Gallery: Architectural Buckypaper Paves Way for Buildings of the Future

Photo credit: Decker Yeadon LLC
Photo credit: Decker Yeadon LLC

Nanotechnology is generally pursued by scientists and those involved with high-tech gadgetry, weapons, and medical devices, but that doesn’t mean it can’t be applied in other fields. Recently NYC-based Decker Yeadon became the first architecture firm to synthesize a thin sheet of carbon nanotube buckypaper, and they plan on utilizing the super-strong and lightweight material in future building projects. The miraculous material is 10 times lighter and 500 times stronger than steel, it can conduct both heat and electricity, and it can filter particles.

Photo credit: Decker Yeadon LLC

Buckypaper has amazing potential in the world of design and construction. It is composed of tube-shaped carbon molecules and is currently sought after in many different fields, although it is currently only used in limited applications due to its high cost. Researchers are working on ways to decrease production costs while expanding upon its potential.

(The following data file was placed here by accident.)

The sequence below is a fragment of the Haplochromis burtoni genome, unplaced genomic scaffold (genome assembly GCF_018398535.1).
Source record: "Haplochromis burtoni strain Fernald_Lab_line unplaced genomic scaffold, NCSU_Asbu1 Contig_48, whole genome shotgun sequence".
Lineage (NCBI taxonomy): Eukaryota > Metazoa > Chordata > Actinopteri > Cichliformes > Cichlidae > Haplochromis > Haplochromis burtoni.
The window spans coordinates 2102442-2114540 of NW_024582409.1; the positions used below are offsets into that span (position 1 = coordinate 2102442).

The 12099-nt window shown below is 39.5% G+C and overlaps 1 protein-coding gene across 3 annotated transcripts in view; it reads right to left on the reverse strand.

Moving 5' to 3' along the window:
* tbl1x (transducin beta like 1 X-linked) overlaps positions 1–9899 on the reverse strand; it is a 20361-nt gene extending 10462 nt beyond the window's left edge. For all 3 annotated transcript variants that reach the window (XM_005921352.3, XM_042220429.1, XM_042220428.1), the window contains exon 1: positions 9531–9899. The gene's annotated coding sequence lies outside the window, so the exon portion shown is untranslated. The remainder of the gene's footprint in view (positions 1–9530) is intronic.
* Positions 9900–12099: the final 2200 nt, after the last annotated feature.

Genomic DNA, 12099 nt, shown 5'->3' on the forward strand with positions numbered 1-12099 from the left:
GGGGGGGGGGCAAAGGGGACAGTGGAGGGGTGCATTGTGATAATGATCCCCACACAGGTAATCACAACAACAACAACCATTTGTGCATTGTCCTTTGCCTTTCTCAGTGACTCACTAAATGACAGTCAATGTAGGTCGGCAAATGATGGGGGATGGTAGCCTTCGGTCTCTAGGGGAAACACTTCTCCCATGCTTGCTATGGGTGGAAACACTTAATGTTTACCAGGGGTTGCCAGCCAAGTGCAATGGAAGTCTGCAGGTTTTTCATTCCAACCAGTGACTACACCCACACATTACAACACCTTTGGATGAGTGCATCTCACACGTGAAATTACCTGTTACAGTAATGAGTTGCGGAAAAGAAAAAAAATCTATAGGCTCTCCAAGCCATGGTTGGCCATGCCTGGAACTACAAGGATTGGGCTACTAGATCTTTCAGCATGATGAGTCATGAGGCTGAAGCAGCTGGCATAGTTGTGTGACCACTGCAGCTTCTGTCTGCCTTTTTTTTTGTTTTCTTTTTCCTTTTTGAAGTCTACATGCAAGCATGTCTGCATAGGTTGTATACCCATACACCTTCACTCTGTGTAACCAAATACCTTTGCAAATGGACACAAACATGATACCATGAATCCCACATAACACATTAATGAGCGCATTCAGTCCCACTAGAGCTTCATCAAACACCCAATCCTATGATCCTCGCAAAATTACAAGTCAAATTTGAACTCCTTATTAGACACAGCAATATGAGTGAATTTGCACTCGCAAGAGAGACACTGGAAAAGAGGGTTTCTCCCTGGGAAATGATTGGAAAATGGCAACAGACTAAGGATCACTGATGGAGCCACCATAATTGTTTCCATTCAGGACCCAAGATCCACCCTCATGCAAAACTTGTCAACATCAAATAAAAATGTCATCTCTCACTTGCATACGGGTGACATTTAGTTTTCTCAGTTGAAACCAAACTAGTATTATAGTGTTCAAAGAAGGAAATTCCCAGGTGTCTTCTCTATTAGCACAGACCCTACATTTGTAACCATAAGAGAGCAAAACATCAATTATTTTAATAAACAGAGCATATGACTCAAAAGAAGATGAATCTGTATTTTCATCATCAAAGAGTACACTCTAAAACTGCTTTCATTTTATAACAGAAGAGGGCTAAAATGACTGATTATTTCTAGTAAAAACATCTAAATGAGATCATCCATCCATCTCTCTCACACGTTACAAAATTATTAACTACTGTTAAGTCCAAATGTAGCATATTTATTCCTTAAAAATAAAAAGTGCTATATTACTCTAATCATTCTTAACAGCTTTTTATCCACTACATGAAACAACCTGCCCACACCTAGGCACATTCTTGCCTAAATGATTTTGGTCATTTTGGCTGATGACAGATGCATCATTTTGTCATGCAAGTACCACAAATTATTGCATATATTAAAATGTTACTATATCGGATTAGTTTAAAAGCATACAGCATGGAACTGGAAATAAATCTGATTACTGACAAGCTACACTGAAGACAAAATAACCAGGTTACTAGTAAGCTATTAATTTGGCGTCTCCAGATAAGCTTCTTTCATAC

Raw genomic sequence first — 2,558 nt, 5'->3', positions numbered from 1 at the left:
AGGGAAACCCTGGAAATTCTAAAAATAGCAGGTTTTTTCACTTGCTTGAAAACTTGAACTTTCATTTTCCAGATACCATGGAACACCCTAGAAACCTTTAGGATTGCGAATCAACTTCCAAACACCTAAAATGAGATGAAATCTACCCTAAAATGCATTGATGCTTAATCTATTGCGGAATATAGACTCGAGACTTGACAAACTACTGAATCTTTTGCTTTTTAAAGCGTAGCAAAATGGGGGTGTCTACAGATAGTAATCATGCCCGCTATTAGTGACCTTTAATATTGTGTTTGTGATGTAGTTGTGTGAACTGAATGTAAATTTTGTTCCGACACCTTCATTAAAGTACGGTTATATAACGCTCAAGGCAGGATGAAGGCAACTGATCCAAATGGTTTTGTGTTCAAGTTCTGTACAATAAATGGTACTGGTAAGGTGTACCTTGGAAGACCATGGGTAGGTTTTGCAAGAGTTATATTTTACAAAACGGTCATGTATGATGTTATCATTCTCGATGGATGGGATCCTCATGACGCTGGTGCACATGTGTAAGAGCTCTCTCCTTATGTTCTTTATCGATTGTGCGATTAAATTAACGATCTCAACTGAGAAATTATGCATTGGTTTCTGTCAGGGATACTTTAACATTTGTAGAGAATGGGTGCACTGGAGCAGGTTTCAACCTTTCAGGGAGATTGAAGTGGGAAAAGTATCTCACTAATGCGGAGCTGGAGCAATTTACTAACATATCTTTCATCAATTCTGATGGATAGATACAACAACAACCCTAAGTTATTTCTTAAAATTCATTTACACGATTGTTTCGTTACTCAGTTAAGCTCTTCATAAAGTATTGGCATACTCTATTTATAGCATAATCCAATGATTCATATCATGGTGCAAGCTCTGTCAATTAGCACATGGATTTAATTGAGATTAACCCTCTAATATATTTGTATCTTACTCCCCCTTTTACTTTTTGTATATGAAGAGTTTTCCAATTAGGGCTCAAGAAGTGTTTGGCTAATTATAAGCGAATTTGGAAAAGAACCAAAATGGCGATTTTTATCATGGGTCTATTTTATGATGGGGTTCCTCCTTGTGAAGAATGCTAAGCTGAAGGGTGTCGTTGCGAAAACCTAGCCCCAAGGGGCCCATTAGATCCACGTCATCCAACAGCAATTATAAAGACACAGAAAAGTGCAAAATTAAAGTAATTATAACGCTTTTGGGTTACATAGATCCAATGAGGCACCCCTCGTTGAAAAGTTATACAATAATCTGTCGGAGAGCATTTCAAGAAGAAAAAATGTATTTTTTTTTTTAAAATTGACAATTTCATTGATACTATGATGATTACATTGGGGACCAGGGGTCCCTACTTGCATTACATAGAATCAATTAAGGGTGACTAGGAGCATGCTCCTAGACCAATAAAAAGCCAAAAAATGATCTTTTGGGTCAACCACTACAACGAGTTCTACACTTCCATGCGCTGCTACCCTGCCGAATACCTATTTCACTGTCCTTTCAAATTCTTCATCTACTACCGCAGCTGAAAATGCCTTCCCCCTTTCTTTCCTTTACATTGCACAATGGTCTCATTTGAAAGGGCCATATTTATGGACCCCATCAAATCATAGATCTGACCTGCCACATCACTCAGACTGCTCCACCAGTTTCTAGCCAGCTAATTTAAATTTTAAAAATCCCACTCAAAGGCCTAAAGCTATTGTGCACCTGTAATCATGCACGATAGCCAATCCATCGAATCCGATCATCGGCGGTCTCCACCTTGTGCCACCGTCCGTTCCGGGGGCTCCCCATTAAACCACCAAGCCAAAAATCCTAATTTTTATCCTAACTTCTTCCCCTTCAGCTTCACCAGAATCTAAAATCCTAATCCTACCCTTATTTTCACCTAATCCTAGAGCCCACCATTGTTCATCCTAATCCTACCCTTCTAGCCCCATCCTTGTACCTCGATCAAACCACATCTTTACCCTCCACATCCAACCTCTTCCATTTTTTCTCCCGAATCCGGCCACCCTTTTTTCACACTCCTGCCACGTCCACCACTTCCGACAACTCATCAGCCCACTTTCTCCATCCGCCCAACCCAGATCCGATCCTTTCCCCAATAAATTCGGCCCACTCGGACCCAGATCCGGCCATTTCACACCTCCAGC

Decker Yeadon is the first architecture firm to synthseize buckypaper in the form of a thin sheet. To create the material they chemically dispersed the nanotubes and then poured them into a vacuum filtration unit, where they collect on a membrane surface. The material has incredible potential as a building material – in this case, Decker Yeadon hopes to use the material as a thin, flexible electrode surface for an “artificial muscle” developed for architecture. The firm is developing its first prototype this year and hopes to demonstrate the new technology soon.

+ Decker Yeadon

Via Nanoarchitecture


or your inhabitat account below

1 Comment

  1. davidwayneosedach February 26, 2010 at 6:32 pm

    How about cost? This sounds EXPENSIVE!

get the free Inhabitat newsletter

Submit this form
popular today
all time
most commented
more popular stories >
more popular stories >
more popular stories >
Federated Media Publishing - Home